Hiking down the Grand Canyon..an experience to remember and redo

The Grand Canyon, I just found out, is considered one of the seven natural wonders of the world. To me, in addition, it’s one of the 58 national parks of  America that I have promised to visit over the next few years or as long as I live in the US. Grand Canyon is also home to the Havasu Falls, whose picture I had seen a few years ago on the back of a sports magazine and had instantly fallen in love with. It was a place I had been wanting to visit for a while.

My dream finally came true this spring when I signed up for and went there as part of a 3 day hike with the wildland trekking company. For anyone looking to do a moderate to semi-difficult hike, I really recommend this group.

Since a lot of people have asked, let me start by giving a very brief overview of the location and description of the falls. The falls are located within the canyon in and around the village of Supai. The village itself is part of the Havasupai Reservation and is located in one of the more remote areas of the western Grand Canyon. The Village of Supai, and therefore the waterfalls are accessible only by foot, horse/mule back, or helicopter.

Although referred to as Havasu falls, this is only one of five falls, the other four being Beaver, Mooney, New Navajo and Rock falls. It is the most popular of them. Two of the falls come on the way to the village. Once you get to the village, this 120 feet high falls is quite accessible..both from the village and the campground and is therefore a favorite spot for picnics and photo shoots. Mooney falls is 190 feet high and the pool below it is the most popular swimming hole in the Canyon. However, there is a steep and slightly dangerous trail that leads from the top of the falls to the pool below. I am not sure how I made it down but the only thought once I was down was, “How am I getting back up!!” And of course without going down to Mooney, you can’t access the 4 mile hike to the spectacular Beaver Falls.

Personally I realized that going down the cliff was a little too adventurous for me but I am so glad I did it because it really gave me a sense of achievement to push myself and see how far I can go physically. I realized, we all underestimate ourselves..so next time you get a chance to do something slightly crazy (with supervision), go for it.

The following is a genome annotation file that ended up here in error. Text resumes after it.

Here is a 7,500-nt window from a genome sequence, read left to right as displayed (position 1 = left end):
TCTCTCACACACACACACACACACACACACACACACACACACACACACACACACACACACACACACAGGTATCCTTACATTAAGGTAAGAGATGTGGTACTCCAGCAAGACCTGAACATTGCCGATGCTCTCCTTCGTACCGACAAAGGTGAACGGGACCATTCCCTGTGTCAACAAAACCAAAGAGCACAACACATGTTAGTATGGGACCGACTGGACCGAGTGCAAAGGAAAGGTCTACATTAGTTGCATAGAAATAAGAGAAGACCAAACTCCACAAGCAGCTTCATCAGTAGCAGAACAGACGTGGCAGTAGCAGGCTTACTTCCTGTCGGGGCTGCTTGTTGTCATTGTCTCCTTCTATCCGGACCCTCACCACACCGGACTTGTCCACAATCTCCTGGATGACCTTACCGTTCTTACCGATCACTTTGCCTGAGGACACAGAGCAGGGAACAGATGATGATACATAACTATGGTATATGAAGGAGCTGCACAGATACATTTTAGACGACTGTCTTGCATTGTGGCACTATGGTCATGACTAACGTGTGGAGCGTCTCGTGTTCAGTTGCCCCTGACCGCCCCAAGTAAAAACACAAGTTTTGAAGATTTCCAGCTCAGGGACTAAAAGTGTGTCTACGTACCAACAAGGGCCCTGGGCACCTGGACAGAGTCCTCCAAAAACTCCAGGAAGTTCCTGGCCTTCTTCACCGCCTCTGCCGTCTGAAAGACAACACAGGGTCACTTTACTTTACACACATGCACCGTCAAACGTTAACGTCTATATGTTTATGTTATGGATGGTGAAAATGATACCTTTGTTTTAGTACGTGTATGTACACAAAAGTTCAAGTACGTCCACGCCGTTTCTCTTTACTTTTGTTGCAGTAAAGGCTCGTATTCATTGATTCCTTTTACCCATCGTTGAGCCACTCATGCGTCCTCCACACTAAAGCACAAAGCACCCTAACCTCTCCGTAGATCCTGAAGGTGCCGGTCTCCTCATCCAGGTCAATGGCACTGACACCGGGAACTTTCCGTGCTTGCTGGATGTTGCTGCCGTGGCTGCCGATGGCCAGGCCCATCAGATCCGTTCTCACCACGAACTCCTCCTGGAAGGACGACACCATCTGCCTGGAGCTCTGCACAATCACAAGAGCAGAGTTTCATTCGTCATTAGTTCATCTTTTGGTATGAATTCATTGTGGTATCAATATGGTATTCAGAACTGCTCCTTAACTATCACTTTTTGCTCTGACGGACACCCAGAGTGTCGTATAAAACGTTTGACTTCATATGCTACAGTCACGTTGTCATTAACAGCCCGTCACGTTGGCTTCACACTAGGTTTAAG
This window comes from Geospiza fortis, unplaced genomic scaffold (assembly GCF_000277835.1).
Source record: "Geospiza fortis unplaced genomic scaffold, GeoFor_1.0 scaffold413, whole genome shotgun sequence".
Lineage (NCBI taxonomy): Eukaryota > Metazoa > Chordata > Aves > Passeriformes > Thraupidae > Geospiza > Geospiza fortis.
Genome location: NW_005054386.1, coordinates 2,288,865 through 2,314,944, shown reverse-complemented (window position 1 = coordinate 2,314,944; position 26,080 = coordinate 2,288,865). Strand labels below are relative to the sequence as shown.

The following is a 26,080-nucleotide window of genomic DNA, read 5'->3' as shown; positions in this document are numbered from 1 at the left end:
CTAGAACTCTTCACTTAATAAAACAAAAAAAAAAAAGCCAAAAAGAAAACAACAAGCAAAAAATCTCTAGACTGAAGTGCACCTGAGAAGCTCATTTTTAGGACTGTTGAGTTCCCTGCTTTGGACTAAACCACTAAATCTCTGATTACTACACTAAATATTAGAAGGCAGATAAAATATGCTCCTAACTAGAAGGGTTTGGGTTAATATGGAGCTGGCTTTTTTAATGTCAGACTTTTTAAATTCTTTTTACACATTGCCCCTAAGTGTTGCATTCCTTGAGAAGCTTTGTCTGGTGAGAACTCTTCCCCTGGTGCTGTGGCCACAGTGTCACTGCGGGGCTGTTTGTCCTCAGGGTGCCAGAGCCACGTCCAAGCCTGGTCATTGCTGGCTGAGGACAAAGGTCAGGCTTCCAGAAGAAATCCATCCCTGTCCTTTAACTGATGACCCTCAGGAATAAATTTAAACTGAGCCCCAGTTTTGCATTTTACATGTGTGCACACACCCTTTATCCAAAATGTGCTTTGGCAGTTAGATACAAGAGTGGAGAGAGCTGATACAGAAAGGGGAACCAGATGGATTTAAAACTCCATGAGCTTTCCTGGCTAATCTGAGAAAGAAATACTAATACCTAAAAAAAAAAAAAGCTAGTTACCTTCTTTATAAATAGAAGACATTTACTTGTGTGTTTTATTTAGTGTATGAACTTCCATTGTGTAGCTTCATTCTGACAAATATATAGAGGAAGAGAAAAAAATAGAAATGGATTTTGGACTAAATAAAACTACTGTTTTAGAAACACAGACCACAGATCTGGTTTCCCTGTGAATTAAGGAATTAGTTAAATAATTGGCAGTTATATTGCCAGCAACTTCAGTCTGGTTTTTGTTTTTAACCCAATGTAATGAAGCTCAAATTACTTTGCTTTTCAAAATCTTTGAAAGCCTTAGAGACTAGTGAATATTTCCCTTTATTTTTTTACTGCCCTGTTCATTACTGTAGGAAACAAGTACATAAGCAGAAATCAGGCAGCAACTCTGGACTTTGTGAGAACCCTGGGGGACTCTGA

Any piece on Havasu falls has to mention the beautiful turquoise color, that’s what drew me there in the first place. The unique color of the water is caused by  high amounts of calcium carbonate and magnesium that occur naturally in the waters of Havasu Creek. The blue color comes from the magnesium in the water. As the calcium carbonate is slowly released from the water, the relative magnesium content increases increasing the blueness of the water.

I enjoyed the trip not only because of the scenery but also because it gave an opportunity to really come closer to nature. We slept under the skies (such a pretty view of ink black sky covered with stars), we had no access to ANY gadgets whatsoever-that included flush toilets, tap water and bulbs. Only electronic welcome on the trip was our cameras. We used compost toilets, creek water, headlamps and that’s about it. It led to many interesting and fun conversations and a lot richer and memorable experience.

I would like to end this piece by sharing a memory from our hike back up the canyon. I found it very challenging climbing up 2500 ft in one day. There were three pretty steep areas but I (and a lot of other people on the hike) were amazed to see our young and lanky guide not only traverse the distance and steepness with relative ease, but along the way he did what he always does on these hikes…collect other people’s garbage to recycle later on. He said that it was his way of giving back to nature and to the beautiful path we were walking along and getting so much spiritual and physical benefit from. In the end he had collected three large bags full of garbage of 30 pounds extra weight up with him. All of us hiking with him were proud to be part of his hike and he inspired so many passerby both hiking up and down the canyon. I know most of us enjoy the blue sky, the sun, the greenery around us so shouldn’t we also make sure we don’t spoil it? I felt that was a perfect ending to our hike. In conclusion, I hope this piece inspires you to go on some adventure of your own that you have always wanted to. Good luck!

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